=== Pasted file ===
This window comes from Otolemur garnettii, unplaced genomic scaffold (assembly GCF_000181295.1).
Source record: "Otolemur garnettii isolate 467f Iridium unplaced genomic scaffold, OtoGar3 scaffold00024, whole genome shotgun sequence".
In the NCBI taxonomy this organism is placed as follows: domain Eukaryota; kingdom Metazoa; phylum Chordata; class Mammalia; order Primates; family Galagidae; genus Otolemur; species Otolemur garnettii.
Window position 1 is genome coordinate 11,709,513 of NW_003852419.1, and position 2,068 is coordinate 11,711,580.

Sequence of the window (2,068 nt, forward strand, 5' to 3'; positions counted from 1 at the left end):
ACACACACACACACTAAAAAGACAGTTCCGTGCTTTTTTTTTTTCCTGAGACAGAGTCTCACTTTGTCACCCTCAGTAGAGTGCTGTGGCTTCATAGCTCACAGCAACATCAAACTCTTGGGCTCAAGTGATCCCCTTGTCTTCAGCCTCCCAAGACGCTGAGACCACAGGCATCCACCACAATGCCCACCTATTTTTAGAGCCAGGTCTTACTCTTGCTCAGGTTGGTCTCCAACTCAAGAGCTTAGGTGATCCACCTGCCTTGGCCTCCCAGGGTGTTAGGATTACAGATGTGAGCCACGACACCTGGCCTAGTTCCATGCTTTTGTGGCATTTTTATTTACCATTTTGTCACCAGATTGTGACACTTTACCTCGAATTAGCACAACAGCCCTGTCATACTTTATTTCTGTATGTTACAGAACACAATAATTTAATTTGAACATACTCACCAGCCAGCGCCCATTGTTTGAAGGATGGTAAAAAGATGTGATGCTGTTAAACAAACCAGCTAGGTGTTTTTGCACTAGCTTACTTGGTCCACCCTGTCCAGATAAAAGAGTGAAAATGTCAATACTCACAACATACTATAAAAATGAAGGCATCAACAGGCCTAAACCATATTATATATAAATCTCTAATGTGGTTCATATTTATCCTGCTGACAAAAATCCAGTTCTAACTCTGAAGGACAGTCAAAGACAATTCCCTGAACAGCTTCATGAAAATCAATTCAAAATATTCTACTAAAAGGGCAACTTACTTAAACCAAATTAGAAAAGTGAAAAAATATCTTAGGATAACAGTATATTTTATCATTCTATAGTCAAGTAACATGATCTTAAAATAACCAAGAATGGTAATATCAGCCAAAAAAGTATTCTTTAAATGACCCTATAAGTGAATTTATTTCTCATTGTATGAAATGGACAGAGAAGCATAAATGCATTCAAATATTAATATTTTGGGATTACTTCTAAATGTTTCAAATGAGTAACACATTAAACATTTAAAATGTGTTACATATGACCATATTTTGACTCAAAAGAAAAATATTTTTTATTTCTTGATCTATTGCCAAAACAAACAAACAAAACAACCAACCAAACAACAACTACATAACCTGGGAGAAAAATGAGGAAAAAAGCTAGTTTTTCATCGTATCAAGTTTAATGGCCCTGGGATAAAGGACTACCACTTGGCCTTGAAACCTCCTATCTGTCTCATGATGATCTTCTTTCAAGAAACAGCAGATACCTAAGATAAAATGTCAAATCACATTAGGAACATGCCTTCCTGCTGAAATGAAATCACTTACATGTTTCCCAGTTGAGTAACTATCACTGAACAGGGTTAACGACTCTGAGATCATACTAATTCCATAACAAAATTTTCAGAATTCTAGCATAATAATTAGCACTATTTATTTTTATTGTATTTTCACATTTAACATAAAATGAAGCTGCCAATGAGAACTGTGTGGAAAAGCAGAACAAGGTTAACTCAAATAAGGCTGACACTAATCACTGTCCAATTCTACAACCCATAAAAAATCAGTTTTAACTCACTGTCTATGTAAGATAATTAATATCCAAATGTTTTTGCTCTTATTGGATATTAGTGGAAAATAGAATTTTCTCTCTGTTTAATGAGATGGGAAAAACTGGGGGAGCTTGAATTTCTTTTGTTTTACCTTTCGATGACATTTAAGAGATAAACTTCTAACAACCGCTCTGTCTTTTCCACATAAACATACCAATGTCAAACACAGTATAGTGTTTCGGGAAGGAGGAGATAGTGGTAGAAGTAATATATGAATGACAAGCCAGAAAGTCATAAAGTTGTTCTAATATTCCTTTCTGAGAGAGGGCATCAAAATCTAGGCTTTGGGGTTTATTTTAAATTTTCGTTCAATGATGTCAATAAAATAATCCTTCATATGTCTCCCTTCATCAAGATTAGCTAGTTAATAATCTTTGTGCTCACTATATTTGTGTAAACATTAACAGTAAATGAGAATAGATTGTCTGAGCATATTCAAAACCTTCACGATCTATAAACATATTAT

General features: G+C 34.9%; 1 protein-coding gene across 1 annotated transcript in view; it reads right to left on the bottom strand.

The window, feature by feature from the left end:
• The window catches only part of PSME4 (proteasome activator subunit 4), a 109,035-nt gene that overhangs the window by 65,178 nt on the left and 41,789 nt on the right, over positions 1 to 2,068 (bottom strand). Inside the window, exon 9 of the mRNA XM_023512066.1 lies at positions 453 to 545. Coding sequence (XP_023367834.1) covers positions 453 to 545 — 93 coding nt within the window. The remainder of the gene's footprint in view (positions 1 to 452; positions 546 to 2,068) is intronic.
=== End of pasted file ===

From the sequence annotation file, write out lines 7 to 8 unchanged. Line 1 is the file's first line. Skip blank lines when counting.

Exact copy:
General features: G+C 34.9%; 1 protein-coding gene across 1 annotated transcript in view; it reads right to left on the bottom strand.

The window, feature by feature from the left end: